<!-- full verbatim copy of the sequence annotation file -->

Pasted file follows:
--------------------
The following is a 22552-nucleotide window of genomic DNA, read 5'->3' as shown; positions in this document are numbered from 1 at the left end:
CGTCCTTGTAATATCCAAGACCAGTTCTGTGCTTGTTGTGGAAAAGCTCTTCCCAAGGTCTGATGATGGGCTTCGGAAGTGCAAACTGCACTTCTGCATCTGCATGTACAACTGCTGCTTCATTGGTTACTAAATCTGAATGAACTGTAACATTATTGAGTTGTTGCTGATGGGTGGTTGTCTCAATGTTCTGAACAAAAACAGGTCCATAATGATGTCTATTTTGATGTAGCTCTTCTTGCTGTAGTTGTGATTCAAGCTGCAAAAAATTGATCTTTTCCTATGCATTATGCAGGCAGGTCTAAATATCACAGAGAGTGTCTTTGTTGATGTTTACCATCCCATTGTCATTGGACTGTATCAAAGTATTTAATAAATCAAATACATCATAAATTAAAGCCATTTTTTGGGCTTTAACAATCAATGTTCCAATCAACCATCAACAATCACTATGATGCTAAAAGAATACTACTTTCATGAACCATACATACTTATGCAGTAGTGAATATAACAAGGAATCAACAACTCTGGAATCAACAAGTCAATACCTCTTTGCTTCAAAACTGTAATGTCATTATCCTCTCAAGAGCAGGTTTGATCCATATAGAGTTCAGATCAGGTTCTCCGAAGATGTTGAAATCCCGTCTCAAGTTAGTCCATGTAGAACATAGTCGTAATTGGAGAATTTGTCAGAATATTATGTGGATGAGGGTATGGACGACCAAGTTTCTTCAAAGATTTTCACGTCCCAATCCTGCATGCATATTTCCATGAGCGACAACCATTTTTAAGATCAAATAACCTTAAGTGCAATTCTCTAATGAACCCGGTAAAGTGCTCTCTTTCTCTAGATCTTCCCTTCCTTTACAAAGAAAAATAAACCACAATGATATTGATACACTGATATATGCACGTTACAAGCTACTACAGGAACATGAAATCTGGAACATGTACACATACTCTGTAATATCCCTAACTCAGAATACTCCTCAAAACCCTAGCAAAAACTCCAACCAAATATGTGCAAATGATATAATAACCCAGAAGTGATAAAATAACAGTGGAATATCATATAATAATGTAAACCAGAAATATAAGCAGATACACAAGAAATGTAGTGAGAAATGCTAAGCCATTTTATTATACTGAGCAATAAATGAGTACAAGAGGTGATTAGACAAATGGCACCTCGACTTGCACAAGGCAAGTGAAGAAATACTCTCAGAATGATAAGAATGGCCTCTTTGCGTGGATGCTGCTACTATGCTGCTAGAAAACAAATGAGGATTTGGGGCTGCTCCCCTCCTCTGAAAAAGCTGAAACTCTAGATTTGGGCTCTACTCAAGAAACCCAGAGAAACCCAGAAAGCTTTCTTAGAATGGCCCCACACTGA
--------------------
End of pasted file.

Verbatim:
The following is a 22552-nucleotide window of genomic DNA, read 5'->3' as shown; positions in this document are numbered from 1 at the left end:
CGTCCTTGTAATATCCAAGACCAGTTCTGTGCTTGTTGTGGAAAAGCTCTTCCCAAGGTCTGATGATGGGCTTCGGAAGTGCAAACTGCACTTCTGCATCTGCATGTACAACTGCTGCTTCATTGGTTACTAAATCTGAATGAACTGTAACATTATTGAGTTGTTGCTGATGGGTGGTTGTCTCAATGTTCTGAACAAAAACAGGTCCATAATGATGTCTATTTTGATGTAGCTCTTCTTGCTGTAGTTGTGATTCAAGCTGCAAAAAATTGATCTTTTCCTATGCATTATGCAGGCAGGTCTAAATATCACAGAGAGTGTCTTTGTTGATGTTTACCATCCCATTGTCATTGGACTGTATCAAAGTATTTAATAAATCAAATACATCATAAATTAAAGCCATTTTTTGGGCTTTAACAATCAATGTTCCAATCAACCATCAACAATCACTATGATGCTAAAAGAATACTACTTTCATGAACCATACATACTTATGCAGTAGTGAATATAACAAGGAATCAACAACTCTGGAATCAACAAGTCAATACCTCTTTGCTTCAAAACTGTAATGTCATTATCCTCTCAAGAGCAGGTTTGATCCATATAGAGTTCAGATCAGGTTCTCCGAAGATGTTGAAATCCCGTCTCAAGTTAGTCCATGTAGAACATAGTCGTAATTGGAGAATTTGTCAGAATATTATGTGGATGAGGGTATGGACGACCAAGTTTCTTCAAAGATTTTCACGTCCCAATCCTGCATGCATATTTCCATGAGCGACAACCATTTTTAAGATCAAATAACCTTAAGTGCAATTCTCTAATGAACCCGGTAAAGTGCTCTCTTTCTCTAGATCTTCCCTTCCTTTACAAAGAAAAATAAACCACAATGATATTGATACACTGATATATGCACGTTACAAGCTACTACAGGAACATGAAATCTGGAACATGTACACATACTCTGTAATATCCCTAACTCAGAATACTCCTCAAAACCCTAGCAAAAACTCCAACCAAATATGTGCAAATGATATAATAACCCAGAAGTGATAAAATAACAGTGGAATATCATATAATAATGTAAACCAGAAATATAAGCAGATACACAAGAAATGTAGTGAGAAATGCTAAGCCATTTTATTATACTGAGCAATAAATGAGTACAAGAGGTGATTAGACAAATGGCACCTCGACTTGCACAAGGCAAGTGAAGAAATACTCTCAGAATGATAAGAATGGCCTCTTTGCGTGGATGCTGCTACTATGCTGCTAGAAAACAAATGAGGATTTGGGGCTGCTCCCCTCCTCTGAAAAAGCTGAAACTCTAGATTTGGGCTCTACTCAAGAAACCCAGAGAAACCCAGAAAGCTTTCTTAGAATGGCCCCACACTGA